Category Archives: General

macOS Server VPN Migration

I went to update my iMac to macOS Mojave, and I was reminded that a number of macOS Server services are no longer supported:

[…] in the fall of 2018, new installations and upgrades of macOS Server will require you to migrate most services to other software.

Apple has provided documentation for migrating from macOS Server to open source solutions, and the instructions for moving to vpnd are fairly straightforward:

  1. Turn off VPN in macOS Server (leaving your settings intact).

  2. Create the launchd file /Library/LaunchDaemons/vpn.ppp.l2tp.plist1:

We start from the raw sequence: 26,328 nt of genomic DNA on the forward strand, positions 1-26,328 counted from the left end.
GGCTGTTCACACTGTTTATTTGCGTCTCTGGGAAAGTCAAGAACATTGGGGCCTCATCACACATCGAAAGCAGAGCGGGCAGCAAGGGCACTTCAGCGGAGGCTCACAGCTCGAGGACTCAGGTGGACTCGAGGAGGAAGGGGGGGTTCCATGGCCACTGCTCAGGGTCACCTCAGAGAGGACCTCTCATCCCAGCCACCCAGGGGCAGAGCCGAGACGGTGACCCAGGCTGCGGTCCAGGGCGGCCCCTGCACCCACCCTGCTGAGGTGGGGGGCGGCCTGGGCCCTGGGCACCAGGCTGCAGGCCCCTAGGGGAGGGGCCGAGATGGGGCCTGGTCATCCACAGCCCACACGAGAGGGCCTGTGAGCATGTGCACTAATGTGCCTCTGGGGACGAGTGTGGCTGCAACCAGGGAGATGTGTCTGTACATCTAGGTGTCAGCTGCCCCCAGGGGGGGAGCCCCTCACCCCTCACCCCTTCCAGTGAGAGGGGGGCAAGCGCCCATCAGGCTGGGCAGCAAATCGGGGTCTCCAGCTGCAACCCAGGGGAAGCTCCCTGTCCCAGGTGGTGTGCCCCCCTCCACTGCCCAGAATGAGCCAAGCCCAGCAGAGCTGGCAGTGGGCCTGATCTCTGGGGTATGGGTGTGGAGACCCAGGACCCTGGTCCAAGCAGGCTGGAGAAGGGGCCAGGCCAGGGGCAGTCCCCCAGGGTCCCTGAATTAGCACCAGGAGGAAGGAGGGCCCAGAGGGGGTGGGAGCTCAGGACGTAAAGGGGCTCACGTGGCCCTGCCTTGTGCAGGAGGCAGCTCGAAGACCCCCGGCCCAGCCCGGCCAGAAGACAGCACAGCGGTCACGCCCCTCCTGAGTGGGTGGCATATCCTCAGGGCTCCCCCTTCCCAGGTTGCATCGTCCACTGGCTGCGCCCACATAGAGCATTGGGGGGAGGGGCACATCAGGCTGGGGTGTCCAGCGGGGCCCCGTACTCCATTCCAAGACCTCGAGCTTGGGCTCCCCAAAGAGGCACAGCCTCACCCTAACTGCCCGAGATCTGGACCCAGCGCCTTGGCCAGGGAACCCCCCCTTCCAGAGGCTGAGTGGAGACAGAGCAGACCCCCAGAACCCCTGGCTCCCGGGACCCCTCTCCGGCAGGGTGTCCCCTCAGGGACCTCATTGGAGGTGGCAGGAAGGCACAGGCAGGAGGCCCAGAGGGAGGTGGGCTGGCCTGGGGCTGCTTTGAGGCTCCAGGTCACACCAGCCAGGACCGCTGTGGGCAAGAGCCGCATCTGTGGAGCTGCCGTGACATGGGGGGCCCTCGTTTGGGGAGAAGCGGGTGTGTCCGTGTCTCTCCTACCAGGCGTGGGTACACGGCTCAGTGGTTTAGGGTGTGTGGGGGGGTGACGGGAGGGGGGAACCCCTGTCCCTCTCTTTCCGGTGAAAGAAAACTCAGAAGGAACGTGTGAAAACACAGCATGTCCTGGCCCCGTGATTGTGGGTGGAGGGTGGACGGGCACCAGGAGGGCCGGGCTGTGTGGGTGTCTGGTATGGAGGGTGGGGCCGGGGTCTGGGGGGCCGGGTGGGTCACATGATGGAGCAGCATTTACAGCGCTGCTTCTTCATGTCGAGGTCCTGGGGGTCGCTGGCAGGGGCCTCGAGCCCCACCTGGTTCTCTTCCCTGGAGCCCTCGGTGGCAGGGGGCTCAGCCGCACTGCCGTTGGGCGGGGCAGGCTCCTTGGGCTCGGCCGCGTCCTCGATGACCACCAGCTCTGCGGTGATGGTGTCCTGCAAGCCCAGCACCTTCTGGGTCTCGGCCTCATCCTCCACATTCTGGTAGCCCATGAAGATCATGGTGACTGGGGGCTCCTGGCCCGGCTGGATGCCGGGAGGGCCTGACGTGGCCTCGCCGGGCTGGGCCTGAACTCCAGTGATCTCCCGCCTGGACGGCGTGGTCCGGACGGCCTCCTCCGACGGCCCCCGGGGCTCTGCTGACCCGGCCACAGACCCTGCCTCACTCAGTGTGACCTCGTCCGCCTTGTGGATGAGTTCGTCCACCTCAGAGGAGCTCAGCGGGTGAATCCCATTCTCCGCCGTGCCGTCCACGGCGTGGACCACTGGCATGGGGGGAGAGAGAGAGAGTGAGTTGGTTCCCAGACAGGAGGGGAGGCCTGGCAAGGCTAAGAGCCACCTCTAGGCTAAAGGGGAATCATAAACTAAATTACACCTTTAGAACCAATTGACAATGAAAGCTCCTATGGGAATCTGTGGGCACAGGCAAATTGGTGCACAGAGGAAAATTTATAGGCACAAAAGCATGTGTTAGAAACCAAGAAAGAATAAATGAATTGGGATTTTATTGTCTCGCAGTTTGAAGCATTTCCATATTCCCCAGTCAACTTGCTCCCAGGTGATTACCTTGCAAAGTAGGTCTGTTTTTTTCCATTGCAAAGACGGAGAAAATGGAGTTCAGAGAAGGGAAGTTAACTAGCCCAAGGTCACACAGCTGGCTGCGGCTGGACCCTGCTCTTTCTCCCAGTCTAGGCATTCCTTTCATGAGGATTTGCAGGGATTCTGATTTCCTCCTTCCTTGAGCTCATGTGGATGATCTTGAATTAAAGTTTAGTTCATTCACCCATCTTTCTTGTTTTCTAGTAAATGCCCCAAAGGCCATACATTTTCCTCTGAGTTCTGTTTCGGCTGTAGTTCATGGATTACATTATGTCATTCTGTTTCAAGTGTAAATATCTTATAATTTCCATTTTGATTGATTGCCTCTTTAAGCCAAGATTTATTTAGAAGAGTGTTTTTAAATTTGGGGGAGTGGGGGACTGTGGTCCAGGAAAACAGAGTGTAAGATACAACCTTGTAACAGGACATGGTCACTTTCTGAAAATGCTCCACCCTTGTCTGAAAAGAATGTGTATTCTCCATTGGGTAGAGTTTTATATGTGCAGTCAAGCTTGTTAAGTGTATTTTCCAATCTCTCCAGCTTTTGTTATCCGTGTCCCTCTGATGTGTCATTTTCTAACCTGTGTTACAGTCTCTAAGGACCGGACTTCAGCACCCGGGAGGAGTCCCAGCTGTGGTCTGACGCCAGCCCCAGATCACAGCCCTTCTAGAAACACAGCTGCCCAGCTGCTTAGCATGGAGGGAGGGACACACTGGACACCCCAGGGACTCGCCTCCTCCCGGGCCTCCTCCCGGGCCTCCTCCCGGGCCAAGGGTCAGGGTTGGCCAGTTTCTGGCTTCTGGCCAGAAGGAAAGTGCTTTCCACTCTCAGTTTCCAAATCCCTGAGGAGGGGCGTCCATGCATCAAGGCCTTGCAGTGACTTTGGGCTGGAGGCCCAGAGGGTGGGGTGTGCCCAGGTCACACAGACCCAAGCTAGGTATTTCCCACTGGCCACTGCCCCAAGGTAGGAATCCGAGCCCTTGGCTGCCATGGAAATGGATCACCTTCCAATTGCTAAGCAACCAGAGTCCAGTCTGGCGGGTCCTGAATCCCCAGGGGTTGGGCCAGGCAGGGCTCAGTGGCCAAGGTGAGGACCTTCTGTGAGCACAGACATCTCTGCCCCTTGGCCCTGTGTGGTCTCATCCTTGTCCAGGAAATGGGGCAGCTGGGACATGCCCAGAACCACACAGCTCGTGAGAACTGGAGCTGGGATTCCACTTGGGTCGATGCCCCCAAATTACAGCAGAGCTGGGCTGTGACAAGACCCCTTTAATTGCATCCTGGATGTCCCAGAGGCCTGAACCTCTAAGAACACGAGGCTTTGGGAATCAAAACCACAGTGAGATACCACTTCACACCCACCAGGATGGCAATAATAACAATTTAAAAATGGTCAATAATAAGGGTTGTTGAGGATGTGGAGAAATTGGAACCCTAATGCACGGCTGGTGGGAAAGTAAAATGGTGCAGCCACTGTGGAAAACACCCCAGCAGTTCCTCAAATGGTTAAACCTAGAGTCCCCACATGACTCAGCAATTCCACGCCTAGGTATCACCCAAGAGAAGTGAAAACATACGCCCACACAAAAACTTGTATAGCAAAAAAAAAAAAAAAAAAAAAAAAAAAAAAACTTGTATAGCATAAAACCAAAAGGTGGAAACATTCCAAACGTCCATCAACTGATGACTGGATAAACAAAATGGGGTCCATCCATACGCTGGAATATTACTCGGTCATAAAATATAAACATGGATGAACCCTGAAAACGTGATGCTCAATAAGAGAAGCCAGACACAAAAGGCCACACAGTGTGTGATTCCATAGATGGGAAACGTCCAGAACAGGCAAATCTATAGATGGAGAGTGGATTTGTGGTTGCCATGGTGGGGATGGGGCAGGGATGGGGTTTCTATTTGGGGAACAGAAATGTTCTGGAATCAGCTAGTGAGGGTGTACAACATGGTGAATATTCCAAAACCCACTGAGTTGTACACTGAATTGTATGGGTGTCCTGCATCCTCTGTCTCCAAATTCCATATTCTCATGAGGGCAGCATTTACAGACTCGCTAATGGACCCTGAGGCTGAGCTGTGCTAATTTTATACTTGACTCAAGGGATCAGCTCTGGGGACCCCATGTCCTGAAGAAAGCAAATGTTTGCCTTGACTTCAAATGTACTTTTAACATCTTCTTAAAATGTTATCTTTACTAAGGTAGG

<?xml version="1.0" encoding="UTF-8"?>
    <!DOCTYPE plist PUBLIC "-//Apple//DTD PLIST 1.0//EN" "http://www.apple.com/DTDs/PropertyList-1.0.dtd">
    <plist version="1.0">
        <dict>
            <key>Disabled</key>
            <true/>
            <key>EnableTransactions</key>
            <true/>
            <key>Label</key>
            <string>vpn.ppp.l2tp</string>
            <key>KeepAlive</key>
            <true/>
            <key>Program</key>
            <string>/usr/sbin/vpnd</string>
            <key>ProgramArguments</key>
            <array>
            <string>vpnd</string>
            <string>-x</string>
            <string>-i</string>
            <string>com.apple.ppp.l2tp</string>
            </array>
            <key>EnableTransactions</key>
            <false/>
            <key>EnablePressuredExit</key>
            <false/>
        </dict>
    </plist>
    
  3. Set the file ownership to root:wheel2: